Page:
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It Matters What You Believe - Part 1

Tom Pennington 1 John 2:18-27


Well, let's turn together to 1 John, chapter 2. With the medical advances of the last century, it became increasingly difficult for the medical community to say exactly when a person no longer had life residing within him, physical life, and when they had actually died. To help states define when death officially occurs, a President's Commission was put in place to study the issue. The result of that was what's called "The Uniform Declaration of Death Act." It was drafted in 1981, approved by the American Medical Association and the American Bar Association, and it gave two definitions for when a person can legally be declared dead.

The first is obvious and the one that's been in place throughout history is irreversible cessation of circulatory and respiratory functions. In other words, when your heart irreversibly stops beating and when your breath irreversibly stops as well. But in today's world, that was not enough because we have means to keep those things going, to keep you breathing artificially, to keep your heart pumping, and so a second definition was added. And that is irreversible cessation of all functions of the entire brain, including the brainstem. Using those two tests, now the medical community can assess whether or not a person is physically alive or physically dead.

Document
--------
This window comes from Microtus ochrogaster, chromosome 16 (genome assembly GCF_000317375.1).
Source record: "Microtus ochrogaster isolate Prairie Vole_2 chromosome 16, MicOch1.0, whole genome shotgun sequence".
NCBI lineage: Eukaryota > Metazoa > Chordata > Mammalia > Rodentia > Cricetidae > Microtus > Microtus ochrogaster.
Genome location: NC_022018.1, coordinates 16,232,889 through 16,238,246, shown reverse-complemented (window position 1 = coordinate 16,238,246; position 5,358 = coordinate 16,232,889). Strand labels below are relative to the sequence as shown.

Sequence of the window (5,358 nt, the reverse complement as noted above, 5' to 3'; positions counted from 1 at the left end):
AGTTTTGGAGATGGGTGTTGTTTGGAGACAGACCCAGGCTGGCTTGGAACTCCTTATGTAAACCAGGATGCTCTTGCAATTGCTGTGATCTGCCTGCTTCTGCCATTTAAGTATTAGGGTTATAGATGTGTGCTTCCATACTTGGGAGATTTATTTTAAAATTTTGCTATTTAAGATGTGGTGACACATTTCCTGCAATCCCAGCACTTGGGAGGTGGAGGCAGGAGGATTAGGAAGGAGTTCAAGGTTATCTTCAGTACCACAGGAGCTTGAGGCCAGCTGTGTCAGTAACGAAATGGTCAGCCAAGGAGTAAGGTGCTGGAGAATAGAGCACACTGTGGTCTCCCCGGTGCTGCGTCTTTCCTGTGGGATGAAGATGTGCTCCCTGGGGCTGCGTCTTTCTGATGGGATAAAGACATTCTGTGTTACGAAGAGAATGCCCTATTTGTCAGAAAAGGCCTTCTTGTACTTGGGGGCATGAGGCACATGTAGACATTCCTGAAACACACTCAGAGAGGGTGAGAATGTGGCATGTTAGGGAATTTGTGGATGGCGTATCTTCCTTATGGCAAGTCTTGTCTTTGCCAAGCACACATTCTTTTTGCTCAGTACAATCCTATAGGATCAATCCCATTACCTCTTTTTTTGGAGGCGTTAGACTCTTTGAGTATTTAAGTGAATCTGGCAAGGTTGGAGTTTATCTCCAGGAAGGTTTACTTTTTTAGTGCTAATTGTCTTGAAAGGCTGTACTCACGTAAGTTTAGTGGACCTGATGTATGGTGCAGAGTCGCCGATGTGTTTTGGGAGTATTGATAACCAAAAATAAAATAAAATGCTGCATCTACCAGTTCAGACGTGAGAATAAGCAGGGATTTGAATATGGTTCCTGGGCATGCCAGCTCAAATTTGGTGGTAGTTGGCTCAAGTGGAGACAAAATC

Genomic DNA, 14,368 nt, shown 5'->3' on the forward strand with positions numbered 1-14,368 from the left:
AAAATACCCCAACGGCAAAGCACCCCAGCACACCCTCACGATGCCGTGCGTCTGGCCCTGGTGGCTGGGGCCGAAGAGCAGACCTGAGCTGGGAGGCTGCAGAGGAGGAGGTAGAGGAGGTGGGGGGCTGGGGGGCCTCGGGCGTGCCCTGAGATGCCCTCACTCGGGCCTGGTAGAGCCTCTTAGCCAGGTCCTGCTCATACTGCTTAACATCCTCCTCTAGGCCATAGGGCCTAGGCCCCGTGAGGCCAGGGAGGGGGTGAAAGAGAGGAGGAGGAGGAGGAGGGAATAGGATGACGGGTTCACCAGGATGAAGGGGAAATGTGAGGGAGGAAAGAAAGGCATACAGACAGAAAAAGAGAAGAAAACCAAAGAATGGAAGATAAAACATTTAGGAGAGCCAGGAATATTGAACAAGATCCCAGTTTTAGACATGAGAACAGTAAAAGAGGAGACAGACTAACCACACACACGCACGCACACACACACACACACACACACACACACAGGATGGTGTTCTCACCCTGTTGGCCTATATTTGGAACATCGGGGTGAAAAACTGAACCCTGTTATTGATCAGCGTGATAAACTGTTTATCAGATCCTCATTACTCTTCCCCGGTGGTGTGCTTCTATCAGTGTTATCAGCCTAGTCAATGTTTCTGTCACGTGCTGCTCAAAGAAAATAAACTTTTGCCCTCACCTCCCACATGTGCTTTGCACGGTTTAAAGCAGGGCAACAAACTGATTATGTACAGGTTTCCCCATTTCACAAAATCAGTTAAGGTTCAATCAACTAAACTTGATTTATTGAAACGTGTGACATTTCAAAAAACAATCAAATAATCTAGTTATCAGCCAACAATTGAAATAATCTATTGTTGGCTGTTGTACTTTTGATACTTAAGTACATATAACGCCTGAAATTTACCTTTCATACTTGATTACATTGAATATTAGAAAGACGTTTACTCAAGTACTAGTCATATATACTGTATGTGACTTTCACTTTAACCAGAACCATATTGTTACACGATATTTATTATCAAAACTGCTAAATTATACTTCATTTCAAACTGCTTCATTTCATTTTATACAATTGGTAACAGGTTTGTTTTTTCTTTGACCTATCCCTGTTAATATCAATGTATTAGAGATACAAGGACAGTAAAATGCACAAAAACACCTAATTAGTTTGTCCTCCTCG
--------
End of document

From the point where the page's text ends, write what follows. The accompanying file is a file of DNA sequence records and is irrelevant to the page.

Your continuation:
What we're learning in 1 John is that there are equally helpful tests to show whether a person is spiritually alive or dead. You can know, based on what's revealed in this first letter John wrote, whether you have spiritual life pumping through your veins as it were, or whether you are still dead in your trespasses and sins. This book helps us understand; in fact, that's the theme of 1 John, it's the tests of eternal life. Do you have eternal life in you? John gives three tests and each of those tests is repeated three times in three cycles or three movements.